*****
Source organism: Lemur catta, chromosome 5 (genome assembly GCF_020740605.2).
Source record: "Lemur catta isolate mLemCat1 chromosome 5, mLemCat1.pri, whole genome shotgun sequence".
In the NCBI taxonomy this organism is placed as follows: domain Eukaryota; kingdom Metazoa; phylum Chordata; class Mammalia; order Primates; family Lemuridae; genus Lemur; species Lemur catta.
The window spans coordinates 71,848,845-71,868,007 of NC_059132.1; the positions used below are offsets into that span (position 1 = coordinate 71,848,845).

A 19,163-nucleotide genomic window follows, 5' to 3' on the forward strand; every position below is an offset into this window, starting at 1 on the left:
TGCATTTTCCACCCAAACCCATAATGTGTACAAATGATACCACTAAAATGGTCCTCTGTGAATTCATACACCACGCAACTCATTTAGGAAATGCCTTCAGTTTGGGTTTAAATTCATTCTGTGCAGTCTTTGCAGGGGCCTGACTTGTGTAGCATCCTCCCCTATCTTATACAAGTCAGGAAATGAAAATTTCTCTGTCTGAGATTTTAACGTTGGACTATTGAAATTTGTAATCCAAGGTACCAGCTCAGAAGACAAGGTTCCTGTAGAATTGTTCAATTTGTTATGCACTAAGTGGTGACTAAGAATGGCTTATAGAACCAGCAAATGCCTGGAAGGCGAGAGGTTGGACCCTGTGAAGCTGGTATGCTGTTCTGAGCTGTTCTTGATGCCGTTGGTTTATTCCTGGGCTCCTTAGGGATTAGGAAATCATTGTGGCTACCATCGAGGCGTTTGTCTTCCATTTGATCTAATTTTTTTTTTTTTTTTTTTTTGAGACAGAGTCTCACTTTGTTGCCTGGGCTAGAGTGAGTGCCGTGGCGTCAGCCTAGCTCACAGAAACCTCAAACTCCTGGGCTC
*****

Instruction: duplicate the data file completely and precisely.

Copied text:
Source organism: Lemur catta, chromosome 5 (genome assembly GCF_020740605.2).
Source record: "Lemur catta isolate mLemCat1 chromosome 5, mLemCat1.pri, whole genome shotgun sequence".
In the NCBI taxonomy this organism is placed as follows: domain Eukaryota; kingdom Metazoa; phylum Chordata; class Mammalia; order Primates; family Lemuridae; genus Lemur; species Lemur catta.
The window spans coordinates 71,848,845-71,868,007 of NC_059132.1; the positions used below are offsets into that span (position 1 = coordinate 71,848,845).

A 19,163-nucleotide genomic window follows, 5' to 3' on the forward strand; every position below is an offset into this window, starting at 1 on the left:
TGCATTTTCCACCCAAACCCATAATGTGTACAAATGATACCACTAAAATGGTCCTCTGTGAATTCATACACCACGCAACTCATTTAGGAAATGCCTTCAGTTTGGGTTTAAATTCATTCTGTGCAGTCTTTGCAGGGGCCTGACTTGTGTAGCATCCTCCCCTATCTTATACAAGTCAGGAAATGAAAATTTCTCTGTCTGAGATTTTAACGTTGGACTATTGAAATTTGTAATCCAAGGTACCAGCTCAGAAGACAAGGTTCCTGTAGAATTGTTCAATTTGTTATGCACTAAGTGGTGACTAAGAATGGCTTATAGAACCAGCAAATGCCTGGAAGGCGAGAGGTTGGACCCTGTGAAGCTGGTATGCTGTTCTGAGCTGTTCTTGATGCCGTTGGTTTATTCCTGGGCTCCTTAGGGATTAGGAAATCATTGTGGCTACCATCGAGGCGTTTGTCTTCCATTTGATCTAATTTTTTTTTTTTTTTTTTTTTGAGACAGAGTCTCACTTTGTTGCCTGGGCTAGAGTGAGTGCCGTGGCGTCAGCCTAGCTCACAGAAACCTCAAACTCCTGGGCTC